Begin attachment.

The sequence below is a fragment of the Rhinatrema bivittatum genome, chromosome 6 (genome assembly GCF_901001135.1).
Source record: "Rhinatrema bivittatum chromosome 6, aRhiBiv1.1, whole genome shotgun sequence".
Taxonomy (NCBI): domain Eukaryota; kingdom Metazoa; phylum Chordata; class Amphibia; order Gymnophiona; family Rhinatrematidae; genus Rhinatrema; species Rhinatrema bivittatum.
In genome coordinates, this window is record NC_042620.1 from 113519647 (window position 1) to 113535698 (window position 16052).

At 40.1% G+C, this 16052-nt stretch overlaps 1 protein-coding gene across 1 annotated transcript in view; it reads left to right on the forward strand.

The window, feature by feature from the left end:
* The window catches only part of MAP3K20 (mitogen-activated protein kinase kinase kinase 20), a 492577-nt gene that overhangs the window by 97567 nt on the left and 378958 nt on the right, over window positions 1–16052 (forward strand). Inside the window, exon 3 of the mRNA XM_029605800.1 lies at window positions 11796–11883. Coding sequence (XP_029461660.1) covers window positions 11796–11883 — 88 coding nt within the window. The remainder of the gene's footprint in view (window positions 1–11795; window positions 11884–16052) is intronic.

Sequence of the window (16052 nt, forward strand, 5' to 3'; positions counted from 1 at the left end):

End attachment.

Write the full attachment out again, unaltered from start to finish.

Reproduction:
The sequence below is a fragment of the Rhinatrema bivittatum genome, chromosome 6 (genome assembly GCF_901001135.1).
Source record: "Rhinatrema bivittatum chromosome 6, aRhiBiv1.1, whole genome shotgun sequence".
Taxonomy (NCBI): domain Eukaryota; kingdom Metazoa; phylum Chordata; class Amphibia; order Gymnophiona; family Rhinatrematidae; genus Rhinatrema; species Rhinatrema bivittatum.
In genome coordinates, this window is record NC_042620.1 from 113519647 (window position 1) to 113535698 (window position 16052).

At 40.1% G+C, this 16052-nt stretch overlaps 1 protein-coding gene across 1 annotated transcript in view; it reads left to right on the forward strand.

The window, feature by feature from the left end:
* The window catches only part of MAP3K20 (mitogen-activated protein kinase kinase kinase 20), a 492577-nt gene that overhangs the window by 97567 nt on the left and 378958 nt on the right, over window positions 1–16052 (forward strand). Inside the window, exon 3 of the mRNA XM_029605800.1 lies at window positions 11796–11883. Coding sequence (XP_029461660.1) covers window positions 11796–11883 — 88 coding nt within the window. The remainder of the gene's footprint in view (window positions 1–11795; window positions 11884–16052) is intronic.

Sequence of the window (16052 nt, forward strand, 5' to 3'; positions counted from 1 at the left end):